The absence of rules, regulations and practice directions with just 10 weeks to go before implementation of the Jackson reforms is “wholly unacceptable” and threatens the tip the civil litigation system into chaos, the president of the London Solicitors Litigation Association (LSLA) has said.
Voicing civil litigators’ “deep-seated concerns about silence from the Ministry of Justice”, Francesca Kaye said she feared that to meet “an artificial deadline we will get piecemeal implementation of rules and regulations, which is the last thing any of us wanted”.
Had the draft rules and regulations been issued for consultation six months ago, “rather than the overwhelming and dark impenetrable silence we have experienced”, practitioners might not feel so concerned about 1 April, she added.
Ms Kaye predicted that the delay in publishing draft rules and regulations, lack of IT and administrative resources in court and lack of time for the judiciary to get up to speed with an increased level of case management was adding up to “a perfect storm where the current crisis would be tipped into chaos”.
She added: “The delay in providing the rules and regulations, and the failure to disclose at an earlier stage the proposed transitional arrangements together with the dangers inherent in such late disclosure, are a matter of immense concern to practitioners.
“In the short term the big bang approach is likely to increase costs to clients, increase risk to both clients and the legal profession, increase satellite litigation, cause delay and uncertainty and, in fact, reduce access to justice. This is not what Lord Justice Jackson intended and is not what the government thought it was doing.”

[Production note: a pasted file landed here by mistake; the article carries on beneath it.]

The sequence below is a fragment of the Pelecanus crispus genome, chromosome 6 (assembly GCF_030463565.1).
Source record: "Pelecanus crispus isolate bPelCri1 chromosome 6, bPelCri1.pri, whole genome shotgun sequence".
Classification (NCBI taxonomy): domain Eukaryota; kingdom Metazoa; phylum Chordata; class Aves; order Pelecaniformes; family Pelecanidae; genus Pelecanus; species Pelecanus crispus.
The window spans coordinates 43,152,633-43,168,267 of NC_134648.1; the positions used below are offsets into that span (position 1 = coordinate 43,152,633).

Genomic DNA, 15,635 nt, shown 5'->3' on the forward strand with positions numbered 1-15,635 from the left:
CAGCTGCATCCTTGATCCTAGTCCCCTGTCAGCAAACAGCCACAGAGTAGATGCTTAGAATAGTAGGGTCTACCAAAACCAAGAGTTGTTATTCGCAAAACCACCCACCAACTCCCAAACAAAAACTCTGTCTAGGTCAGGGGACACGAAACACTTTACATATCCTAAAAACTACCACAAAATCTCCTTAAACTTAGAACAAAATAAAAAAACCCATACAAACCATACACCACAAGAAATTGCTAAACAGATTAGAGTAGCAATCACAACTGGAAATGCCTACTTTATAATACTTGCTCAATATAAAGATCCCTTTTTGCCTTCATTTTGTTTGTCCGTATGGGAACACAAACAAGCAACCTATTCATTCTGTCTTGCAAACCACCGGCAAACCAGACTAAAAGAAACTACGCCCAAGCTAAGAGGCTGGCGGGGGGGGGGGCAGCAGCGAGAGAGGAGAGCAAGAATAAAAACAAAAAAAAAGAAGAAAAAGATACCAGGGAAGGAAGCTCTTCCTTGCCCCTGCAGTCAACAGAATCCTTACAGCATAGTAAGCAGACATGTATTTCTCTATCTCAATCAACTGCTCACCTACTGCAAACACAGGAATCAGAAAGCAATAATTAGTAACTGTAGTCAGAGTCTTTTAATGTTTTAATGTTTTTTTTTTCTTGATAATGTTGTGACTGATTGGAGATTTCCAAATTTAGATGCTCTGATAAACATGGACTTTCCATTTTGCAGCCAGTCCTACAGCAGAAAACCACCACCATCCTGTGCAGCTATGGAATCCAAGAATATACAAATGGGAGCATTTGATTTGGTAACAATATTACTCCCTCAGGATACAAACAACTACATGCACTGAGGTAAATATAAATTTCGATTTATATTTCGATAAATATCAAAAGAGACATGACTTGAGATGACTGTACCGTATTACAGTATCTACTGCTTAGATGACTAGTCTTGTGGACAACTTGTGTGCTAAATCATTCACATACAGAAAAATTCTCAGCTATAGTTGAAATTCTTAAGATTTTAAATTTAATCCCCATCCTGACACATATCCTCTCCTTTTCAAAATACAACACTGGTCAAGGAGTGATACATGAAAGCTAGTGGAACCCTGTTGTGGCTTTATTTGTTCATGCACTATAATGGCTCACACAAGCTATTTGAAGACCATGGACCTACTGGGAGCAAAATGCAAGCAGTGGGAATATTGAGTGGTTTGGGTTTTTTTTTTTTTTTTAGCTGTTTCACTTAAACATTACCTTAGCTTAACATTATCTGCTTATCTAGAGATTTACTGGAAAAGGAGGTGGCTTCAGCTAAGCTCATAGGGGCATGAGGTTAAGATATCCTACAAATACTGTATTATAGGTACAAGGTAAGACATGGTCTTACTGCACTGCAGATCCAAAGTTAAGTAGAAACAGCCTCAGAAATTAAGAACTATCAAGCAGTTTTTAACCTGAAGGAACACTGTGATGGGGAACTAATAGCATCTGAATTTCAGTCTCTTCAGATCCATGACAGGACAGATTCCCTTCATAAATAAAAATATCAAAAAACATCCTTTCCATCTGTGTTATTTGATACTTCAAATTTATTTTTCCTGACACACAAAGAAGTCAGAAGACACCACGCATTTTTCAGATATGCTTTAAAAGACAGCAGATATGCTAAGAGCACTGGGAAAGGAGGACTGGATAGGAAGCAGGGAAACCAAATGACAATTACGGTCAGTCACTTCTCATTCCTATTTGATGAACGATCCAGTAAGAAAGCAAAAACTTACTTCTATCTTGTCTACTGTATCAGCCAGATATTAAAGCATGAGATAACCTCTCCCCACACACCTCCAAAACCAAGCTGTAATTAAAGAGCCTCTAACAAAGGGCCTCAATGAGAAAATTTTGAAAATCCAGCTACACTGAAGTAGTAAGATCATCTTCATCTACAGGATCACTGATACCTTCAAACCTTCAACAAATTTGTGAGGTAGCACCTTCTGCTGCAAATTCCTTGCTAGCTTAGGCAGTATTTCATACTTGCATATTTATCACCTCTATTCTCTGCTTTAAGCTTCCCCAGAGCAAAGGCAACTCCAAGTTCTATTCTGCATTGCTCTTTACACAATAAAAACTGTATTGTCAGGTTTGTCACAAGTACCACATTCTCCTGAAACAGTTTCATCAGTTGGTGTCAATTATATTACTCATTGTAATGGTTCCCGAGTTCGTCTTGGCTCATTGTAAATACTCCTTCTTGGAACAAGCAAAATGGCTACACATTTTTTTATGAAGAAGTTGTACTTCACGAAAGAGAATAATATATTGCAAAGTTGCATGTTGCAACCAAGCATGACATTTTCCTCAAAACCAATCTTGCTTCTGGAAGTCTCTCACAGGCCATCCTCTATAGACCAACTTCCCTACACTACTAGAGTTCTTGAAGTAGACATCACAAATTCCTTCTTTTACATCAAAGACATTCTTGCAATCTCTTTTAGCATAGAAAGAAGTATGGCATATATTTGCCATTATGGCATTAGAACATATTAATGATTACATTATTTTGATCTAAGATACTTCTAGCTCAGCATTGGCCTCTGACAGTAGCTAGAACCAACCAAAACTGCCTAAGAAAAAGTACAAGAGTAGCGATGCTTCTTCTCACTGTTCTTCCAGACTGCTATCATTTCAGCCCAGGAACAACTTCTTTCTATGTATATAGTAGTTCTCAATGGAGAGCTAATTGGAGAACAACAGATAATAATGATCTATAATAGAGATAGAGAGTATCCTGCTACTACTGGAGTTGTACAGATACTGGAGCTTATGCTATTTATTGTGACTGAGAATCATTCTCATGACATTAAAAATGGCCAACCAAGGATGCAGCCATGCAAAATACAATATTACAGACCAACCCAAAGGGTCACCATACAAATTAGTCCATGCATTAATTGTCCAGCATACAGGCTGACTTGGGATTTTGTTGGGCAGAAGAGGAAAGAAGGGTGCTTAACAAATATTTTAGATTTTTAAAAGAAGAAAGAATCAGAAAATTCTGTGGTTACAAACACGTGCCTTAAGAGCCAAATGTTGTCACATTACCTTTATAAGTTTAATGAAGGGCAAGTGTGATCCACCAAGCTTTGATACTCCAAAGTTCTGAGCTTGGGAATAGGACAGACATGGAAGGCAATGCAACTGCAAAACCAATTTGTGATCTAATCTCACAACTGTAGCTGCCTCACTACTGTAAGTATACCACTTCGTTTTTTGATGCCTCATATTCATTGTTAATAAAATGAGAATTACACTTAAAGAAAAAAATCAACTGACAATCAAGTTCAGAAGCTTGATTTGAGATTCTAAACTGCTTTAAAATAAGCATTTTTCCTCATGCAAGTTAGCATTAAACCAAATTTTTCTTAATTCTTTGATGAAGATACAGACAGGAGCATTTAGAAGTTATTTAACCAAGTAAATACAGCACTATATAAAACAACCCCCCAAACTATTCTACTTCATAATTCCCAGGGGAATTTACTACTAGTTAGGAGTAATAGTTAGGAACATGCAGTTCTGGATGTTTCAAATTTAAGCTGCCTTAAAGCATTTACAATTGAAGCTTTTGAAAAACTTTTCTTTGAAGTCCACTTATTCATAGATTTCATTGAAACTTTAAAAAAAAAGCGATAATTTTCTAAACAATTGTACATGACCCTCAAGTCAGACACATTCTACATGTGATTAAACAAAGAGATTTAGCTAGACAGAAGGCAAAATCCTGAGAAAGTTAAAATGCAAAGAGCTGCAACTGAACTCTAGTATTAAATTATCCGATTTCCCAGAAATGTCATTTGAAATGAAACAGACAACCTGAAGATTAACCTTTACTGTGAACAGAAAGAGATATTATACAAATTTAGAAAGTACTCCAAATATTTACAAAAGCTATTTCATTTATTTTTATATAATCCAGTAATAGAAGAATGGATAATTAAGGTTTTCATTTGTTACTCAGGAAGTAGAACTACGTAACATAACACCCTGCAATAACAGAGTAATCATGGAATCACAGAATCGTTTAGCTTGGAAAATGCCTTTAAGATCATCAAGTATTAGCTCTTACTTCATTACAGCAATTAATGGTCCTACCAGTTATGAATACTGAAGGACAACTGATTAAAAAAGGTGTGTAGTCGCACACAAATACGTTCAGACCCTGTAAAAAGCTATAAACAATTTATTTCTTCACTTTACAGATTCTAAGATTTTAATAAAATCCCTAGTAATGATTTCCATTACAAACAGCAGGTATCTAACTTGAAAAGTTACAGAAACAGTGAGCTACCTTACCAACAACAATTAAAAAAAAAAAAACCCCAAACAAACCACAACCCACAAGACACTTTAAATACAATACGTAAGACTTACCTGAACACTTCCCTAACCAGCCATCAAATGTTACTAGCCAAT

Ms Kaye continued: “As at today’s date we understand that the rules are in final form and either have or are about to be signed off. The regulations intended to support some aspects of the proposed changes are still not complete. The extension to the RTA portal has already been postponed as a result of the inability to make changes to the portal in time for 1 April 2013. Other areas of the proposed changes have been put back.
“This is a wholly unacceptable way for such significant changes in the civil justice system to be introduced. It adversely impacts on the legal profession as a whole and on the general public whom it was intended to benefit.”
Meanwhile, Litigation Futures understands that while Lord Justice Jackson is now back working full-time following serious illness, the length of his absence and proximity to 1 April mean he will not be resuming his role in implementation of his reforms. Mr Justice Ramsey will continue to take the lead.